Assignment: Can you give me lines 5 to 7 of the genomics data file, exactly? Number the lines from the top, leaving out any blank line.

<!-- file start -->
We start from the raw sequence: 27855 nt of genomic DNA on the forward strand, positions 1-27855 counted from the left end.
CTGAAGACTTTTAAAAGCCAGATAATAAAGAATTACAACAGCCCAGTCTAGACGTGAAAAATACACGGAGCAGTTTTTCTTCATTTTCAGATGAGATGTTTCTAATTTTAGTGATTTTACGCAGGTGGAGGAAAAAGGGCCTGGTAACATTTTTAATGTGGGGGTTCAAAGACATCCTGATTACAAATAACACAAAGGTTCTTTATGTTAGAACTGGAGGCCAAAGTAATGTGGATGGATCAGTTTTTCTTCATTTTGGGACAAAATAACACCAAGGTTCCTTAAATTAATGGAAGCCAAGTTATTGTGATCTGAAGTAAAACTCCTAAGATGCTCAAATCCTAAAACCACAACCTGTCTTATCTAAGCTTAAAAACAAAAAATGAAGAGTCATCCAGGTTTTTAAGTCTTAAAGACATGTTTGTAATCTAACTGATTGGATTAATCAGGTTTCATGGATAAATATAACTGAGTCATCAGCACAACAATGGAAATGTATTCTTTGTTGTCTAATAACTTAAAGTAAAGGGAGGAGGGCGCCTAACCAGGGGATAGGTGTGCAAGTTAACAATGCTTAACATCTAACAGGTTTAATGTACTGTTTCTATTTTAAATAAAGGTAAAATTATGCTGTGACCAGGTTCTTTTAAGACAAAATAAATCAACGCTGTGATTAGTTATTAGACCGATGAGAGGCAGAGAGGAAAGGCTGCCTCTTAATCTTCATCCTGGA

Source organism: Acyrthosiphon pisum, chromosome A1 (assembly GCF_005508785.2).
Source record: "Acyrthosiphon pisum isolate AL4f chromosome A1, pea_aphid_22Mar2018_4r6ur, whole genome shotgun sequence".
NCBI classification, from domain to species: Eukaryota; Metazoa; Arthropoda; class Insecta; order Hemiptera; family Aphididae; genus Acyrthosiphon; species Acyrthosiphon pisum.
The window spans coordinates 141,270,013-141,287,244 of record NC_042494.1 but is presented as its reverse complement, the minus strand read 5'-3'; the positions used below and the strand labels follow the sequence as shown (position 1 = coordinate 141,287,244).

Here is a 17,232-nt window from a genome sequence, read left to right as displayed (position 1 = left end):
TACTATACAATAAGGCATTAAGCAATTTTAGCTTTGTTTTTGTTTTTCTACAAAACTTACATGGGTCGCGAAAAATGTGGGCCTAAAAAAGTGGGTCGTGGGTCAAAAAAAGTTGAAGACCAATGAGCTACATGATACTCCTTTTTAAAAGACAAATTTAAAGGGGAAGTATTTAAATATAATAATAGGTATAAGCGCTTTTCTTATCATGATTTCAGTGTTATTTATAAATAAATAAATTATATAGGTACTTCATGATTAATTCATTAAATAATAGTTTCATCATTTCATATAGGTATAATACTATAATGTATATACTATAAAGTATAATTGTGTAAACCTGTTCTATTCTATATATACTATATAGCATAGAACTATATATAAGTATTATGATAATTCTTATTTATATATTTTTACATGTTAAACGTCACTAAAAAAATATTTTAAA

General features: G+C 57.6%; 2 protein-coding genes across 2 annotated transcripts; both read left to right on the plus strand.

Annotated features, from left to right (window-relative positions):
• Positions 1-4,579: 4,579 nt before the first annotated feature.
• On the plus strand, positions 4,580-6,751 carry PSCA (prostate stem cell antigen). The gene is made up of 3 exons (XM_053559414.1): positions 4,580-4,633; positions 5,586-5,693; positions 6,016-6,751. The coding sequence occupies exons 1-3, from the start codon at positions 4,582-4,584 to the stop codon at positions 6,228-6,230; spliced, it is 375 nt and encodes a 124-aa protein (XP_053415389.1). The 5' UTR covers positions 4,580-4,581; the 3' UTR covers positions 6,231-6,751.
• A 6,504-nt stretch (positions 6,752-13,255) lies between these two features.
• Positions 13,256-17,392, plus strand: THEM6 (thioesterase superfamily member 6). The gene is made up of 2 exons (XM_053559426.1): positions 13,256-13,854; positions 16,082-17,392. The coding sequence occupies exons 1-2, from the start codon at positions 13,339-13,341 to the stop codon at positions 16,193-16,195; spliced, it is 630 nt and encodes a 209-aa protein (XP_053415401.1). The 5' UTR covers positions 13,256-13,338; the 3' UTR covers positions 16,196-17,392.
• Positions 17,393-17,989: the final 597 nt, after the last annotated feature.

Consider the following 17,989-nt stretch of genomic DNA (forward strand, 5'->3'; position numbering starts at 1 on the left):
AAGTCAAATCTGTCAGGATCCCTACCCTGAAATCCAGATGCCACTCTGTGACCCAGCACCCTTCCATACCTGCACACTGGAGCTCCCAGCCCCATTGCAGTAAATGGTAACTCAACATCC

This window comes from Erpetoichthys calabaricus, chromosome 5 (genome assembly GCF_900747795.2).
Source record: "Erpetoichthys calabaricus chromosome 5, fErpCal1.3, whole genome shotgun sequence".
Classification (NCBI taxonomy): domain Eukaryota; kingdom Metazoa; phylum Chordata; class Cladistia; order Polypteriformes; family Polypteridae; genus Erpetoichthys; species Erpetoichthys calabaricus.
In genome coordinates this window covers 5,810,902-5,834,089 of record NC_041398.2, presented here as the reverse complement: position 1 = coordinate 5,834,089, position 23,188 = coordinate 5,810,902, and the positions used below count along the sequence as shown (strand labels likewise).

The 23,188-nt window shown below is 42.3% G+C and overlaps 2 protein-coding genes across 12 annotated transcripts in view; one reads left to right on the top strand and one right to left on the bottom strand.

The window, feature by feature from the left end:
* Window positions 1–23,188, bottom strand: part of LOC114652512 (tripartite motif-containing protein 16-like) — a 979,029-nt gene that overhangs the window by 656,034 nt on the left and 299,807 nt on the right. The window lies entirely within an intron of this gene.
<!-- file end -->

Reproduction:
NCBI classification, from domain to species: Eukaryota; Metazoa; Arthropoda; class Insecta; order Hemiptera; family Aphididae; genus Acyrthosiphon; species Acyrthosiphon pisum.
The window spans coordinates 141,270,013-141,287,244 of record NC_042494.1 but is presented as its reverse complement, the minus strand read 5'-3'; the positions used below and the strand labels follow the sequence as shown (position 1 = coordinate 141,287,244).

Here is a 17,232-nt window from a genome sequence, read left to right as displayed (position 1 = left end):